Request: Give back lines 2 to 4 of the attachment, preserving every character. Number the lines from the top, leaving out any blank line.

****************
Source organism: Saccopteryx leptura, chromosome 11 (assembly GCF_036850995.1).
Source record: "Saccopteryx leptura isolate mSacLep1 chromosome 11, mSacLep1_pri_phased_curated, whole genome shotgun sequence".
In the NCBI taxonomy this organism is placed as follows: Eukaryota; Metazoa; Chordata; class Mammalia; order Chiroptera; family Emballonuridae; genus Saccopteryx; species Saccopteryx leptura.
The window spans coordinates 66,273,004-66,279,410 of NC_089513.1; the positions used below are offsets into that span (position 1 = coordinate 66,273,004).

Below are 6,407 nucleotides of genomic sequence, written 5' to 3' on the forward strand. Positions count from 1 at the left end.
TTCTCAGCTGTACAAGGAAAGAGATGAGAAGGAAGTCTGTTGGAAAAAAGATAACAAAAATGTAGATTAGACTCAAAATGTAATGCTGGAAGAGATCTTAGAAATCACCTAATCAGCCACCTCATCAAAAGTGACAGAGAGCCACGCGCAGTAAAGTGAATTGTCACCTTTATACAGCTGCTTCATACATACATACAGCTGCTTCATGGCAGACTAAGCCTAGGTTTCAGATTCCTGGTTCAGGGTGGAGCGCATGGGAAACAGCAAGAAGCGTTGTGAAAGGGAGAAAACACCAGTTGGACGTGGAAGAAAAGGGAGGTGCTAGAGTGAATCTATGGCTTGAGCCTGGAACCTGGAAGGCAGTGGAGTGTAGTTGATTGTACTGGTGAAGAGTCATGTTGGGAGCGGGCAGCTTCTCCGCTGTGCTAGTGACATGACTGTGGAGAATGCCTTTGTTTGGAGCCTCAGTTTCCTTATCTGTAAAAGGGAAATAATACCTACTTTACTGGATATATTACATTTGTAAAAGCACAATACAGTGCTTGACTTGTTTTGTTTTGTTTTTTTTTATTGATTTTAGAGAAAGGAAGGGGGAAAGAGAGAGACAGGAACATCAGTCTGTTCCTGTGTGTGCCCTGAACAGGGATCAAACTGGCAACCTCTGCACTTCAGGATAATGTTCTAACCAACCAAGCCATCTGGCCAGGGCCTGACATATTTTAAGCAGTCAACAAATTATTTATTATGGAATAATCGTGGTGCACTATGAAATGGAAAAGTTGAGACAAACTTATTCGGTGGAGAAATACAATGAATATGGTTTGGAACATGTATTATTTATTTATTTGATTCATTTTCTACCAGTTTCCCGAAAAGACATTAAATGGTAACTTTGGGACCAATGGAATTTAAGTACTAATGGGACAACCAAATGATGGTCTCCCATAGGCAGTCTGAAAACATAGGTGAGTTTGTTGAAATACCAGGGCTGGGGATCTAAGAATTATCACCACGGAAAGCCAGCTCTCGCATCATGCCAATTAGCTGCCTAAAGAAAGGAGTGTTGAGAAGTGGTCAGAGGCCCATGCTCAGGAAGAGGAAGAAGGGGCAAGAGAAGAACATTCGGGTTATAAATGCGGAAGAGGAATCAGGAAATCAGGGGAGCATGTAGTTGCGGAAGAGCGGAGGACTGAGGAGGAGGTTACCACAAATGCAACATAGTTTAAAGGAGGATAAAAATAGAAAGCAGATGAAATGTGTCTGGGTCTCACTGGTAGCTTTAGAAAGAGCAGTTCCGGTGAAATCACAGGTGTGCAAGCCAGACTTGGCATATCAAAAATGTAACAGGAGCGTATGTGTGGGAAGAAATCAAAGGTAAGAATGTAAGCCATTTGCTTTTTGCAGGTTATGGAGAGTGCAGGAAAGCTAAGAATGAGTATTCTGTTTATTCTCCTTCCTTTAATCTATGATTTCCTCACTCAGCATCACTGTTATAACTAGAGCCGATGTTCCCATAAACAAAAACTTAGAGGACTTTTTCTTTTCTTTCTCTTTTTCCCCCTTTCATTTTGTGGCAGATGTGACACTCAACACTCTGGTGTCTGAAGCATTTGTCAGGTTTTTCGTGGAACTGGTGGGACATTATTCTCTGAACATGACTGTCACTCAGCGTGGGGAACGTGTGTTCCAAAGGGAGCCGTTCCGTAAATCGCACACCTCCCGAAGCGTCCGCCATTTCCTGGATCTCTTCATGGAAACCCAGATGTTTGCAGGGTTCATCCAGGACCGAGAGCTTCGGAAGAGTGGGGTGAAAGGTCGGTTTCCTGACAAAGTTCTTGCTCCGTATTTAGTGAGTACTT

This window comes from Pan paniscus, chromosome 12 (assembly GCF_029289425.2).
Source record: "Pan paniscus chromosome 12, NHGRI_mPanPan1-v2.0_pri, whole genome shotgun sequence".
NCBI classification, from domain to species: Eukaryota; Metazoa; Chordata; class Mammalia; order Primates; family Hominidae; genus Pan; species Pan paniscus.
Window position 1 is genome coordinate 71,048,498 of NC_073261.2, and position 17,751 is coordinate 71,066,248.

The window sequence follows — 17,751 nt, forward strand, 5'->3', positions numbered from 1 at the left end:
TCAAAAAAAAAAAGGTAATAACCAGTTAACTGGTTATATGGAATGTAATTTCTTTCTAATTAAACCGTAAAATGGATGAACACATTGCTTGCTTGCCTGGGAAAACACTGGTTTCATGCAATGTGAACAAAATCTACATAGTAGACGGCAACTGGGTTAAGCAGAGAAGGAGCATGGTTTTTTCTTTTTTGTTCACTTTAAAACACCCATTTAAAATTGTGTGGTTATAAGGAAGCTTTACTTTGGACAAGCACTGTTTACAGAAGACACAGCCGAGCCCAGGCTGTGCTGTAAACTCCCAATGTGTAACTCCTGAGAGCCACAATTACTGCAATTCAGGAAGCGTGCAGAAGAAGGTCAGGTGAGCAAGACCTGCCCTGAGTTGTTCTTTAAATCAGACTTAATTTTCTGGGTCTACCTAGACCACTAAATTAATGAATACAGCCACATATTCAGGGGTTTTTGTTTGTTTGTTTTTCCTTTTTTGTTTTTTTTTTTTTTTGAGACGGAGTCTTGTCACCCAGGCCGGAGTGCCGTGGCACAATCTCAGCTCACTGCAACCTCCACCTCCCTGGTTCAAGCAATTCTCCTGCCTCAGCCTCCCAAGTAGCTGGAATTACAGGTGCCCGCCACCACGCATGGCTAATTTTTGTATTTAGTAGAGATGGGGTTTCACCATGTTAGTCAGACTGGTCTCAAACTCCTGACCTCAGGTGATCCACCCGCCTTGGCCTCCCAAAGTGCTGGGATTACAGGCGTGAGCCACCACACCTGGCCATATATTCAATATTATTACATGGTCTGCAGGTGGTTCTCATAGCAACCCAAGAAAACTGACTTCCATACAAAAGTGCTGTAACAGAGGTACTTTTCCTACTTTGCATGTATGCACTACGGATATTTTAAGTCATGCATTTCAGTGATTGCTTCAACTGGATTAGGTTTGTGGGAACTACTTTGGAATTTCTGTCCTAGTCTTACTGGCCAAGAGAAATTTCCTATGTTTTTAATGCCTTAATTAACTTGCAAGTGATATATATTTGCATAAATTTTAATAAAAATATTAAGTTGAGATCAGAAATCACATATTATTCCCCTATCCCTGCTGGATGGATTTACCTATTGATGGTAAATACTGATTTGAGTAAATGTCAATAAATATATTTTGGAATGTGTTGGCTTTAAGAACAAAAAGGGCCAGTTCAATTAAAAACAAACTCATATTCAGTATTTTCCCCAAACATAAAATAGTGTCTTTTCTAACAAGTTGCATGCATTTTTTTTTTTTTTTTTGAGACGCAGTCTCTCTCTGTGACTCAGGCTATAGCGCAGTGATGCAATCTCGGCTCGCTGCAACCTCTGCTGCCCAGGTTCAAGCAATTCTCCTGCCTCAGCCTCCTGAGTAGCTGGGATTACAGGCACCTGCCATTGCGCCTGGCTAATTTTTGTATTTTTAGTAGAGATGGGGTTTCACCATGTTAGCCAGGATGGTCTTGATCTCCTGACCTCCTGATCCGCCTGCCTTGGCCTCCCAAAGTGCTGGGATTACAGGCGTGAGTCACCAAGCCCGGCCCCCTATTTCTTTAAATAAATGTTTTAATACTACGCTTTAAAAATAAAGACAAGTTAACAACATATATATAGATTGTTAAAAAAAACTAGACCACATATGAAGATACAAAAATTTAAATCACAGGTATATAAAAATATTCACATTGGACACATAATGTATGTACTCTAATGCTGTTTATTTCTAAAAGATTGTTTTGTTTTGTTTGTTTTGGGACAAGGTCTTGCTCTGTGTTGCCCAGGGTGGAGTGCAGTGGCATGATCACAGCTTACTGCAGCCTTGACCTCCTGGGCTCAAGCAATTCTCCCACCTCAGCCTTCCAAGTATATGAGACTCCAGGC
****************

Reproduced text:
Source record: "Saccopteryx leptura isolate mSacLep1 chromosome 11, mSacLep1_pri_phased_curated, whole genome shotgun sequence".
In the NCBI taxonomy this organism is placed as follows: Eukaryota; Metazoa; Chordata; class Mammalia; order Chiroptera; family Emballonuridae; genus Saccopteryx; species Saccopteryx leptura.
The window spans coordinates 66,273,004-66,279,410 of NC_089513.1; the positions used below are offsets into that span (position 1 = coordinate 66,273,004).